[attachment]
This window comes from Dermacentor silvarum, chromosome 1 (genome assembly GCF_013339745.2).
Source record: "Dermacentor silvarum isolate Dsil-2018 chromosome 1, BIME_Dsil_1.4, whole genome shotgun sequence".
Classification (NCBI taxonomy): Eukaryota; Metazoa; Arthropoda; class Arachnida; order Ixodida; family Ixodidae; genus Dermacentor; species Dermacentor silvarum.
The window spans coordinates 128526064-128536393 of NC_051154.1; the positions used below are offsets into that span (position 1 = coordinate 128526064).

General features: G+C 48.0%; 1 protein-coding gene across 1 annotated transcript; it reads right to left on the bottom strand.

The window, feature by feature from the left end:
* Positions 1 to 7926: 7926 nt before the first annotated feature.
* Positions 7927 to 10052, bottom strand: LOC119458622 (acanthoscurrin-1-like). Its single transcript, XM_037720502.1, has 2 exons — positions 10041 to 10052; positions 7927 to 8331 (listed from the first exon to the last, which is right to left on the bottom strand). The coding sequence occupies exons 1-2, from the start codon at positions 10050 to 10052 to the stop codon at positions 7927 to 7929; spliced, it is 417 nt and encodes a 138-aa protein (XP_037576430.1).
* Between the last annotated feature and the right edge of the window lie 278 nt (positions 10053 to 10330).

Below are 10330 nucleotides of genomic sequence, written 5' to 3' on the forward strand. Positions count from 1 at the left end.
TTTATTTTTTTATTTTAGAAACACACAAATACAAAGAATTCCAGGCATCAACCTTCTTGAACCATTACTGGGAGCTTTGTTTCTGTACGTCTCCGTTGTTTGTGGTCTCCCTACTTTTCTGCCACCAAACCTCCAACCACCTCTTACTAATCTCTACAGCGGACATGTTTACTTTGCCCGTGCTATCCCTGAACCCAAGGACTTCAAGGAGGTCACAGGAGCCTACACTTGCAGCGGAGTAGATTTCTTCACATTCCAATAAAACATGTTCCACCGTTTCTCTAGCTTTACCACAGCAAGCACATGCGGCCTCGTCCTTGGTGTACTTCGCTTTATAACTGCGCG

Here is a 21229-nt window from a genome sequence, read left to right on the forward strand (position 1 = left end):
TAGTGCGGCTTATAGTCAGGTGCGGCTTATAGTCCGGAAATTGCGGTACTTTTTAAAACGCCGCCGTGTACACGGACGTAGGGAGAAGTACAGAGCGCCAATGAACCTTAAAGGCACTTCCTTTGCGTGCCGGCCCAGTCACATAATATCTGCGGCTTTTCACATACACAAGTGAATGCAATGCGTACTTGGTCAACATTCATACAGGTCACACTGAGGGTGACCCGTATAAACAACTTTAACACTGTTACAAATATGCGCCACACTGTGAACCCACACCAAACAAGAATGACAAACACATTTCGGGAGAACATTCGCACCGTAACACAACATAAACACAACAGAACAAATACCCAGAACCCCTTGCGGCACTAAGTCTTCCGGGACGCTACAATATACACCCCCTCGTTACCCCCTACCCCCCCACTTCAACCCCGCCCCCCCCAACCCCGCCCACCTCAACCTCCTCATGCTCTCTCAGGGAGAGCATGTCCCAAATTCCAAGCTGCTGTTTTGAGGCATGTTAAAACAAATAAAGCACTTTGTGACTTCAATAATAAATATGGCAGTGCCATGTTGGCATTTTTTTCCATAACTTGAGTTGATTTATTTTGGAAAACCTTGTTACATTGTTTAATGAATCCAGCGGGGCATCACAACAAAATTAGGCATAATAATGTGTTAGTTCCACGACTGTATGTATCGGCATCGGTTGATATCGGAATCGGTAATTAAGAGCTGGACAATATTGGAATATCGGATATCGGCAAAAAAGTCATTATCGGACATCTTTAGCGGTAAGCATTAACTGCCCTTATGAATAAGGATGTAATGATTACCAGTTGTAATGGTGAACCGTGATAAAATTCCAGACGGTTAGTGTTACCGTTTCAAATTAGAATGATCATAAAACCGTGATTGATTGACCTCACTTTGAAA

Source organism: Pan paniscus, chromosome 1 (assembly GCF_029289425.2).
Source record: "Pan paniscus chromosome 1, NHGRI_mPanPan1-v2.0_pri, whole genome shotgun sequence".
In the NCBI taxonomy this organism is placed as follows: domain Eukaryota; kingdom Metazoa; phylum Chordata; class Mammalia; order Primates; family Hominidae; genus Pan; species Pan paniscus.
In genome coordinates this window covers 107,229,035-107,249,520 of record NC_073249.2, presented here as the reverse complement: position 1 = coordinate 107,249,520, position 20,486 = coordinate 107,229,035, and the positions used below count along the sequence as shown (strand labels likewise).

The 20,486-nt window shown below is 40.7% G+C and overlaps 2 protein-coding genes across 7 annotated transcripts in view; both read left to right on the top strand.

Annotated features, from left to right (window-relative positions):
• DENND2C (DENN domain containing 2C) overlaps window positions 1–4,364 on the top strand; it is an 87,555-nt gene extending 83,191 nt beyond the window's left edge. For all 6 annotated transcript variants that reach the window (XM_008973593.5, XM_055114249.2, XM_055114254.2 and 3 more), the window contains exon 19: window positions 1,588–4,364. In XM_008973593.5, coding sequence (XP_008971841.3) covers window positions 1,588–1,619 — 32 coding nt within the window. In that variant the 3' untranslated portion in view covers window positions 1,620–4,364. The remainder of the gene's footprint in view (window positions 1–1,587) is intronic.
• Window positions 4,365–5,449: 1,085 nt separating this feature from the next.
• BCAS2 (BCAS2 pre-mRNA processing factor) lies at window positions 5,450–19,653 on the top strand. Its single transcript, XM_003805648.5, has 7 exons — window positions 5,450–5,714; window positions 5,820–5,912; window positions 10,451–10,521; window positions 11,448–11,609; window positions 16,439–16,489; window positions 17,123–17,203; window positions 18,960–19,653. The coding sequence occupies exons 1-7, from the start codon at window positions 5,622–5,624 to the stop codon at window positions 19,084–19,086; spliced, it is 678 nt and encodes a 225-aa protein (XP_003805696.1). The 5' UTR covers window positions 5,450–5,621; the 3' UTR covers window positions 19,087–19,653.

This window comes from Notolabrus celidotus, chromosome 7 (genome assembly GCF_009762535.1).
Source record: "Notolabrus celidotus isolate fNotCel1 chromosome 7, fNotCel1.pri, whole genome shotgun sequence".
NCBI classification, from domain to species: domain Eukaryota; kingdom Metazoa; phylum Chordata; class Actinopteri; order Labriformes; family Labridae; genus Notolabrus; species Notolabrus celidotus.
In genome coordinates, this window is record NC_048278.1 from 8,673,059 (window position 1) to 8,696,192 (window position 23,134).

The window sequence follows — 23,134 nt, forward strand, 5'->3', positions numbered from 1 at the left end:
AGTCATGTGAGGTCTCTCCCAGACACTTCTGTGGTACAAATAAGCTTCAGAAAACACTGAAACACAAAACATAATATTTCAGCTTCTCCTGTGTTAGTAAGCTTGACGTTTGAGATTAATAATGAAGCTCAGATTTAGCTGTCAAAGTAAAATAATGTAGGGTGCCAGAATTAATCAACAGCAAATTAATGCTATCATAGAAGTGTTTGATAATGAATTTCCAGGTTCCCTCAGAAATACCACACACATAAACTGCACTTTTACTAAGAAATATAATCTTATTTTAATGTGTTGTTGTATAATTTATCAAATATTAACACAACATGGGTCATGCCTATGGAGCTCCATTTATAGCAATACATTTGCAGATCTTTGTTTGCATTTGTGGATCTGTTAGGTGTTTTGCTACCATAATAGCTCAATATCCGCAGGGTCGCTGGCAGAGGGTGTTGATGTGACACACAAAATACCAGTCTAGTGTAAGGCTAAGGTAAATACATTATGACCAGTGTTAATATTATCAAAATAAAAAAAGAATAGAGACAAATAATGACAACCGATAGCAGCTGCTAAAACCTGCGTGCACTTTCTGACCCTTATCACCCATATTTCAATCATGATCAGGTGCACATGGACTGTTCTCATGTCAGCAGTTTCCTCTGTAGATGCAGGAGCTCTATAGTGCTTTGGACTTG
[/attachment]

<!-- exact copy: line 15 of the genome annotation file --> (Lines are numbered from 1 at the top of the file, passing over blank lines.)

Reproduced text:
Source record: "Pan paniscus chromosome 1, NHGRI_mPanPan1-v2.0_pri, whole genome shotgun sequence".